Mariano Artigas from
    “Human Knowledge, Reliability and Fallibilism”

  2. citizenschallenge Says:

    ¶15 “By ‘fallibilism’ I mean here the view, or the acceptance of the fact, that we may err, and that the quest for certainty (or even the quest for high probability) is a mistaken quest.

    But this does not imply that the quest for truth is mistaken. On the contrary, the idea of error implies that of truth as the standard of which we may fall short.

    It implies that, though we may seek for truth, and though we may even find truth (as I believe we do in very many cases), we can never be quite certain that we have found it.”
    ~ ~ ~

    Mariano Artigas from
    “Human Knowledge, Reliability and Fallibilism”
    http://www.unav.es/cryf/english/conocimientofiablidadyfalibilismo.html


  3. citizenschallenge Says:

    For what it’s worth. Later I’ll share some key quotes

    Saturday, August 23, 2014

    Falsify This – what contrarians ignore (#5)
    http://whatsupwiththatwatts.blogspot.com/2014/08/falsify-this-what-contrarians-ignore.html

    cheers, and good night.

  4. citizenschallenge Says:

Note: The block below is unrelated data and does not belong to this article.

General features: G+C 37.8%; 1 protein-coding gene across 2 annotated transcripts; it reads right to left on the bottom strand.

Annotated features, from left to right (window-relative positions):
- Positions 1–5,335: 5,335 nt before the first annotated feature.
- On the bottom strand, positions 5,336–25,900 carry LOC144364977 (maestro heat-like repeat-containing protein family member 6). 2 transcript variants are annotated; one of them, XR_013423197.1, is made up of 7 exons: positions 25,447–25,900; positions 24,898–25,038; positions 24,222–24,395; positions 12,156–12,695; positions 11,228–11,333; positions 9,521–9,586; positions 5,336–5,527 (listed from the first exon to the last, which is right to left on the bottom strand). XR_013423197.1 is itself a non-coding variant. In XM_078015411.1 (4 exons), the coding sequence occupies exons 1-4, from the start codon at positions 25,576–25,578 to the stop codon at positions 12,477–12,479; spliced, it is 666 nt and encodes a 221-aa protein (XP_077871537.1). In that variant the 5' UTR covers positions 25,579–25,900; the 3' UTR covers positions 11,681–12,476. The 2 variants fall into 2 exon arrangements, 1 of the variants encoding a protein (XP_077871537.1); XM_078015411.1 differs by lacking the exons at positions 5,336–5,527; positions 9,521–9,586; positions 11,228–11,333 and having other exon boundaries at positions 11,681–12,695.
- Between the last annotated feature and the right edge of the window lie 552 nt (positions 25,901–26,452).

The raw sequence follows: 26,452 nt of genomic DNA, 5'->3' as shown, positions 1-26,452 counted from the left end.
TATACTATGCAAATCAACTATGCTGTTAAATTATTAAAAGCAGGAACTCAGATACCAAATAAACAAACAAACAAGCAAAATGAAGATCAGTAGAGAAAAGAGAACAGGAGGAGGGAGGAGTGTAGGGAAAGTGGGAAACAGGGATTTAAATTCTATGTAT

K writes:

    “citizenschallenge – the trick is that trivial falsifications do not automatically add up to a falsifiable hypothesis.  
    “You need to have a necessary and sufficient falsifiable hypothesis statement. 

    1) a list of observations, which if observed, mean your hypothesis is false;
    2) a logical argument that the lack of those falsifications means that your hypothesis must be favored over all others (including the null).

    The null hypothesis, is of course, natural climate change explains all observed climate change.”
    ~~~~~~~~~~~~~~~~~~~~~~~~~~~~~~~~~~~~~~~~~~~~

    To begin with this “null hypothesis” doesn’t make any sense because if we look at the situation from a geophysical perspective there is nothing unnatural about today’s increasing greenhouse gas levels causing our atmosphere’s insulation ability to increase, in turn causing our planet to warm.

    It is only the source, human burning of fossil fuels, that is unique in the long varied history of our planet. 

    It would be interesting if K or any other science contrarian can suggest a more meaningful null hypothesis, since his is broken.
    ~ ~ ~ ~ ~ ~ ~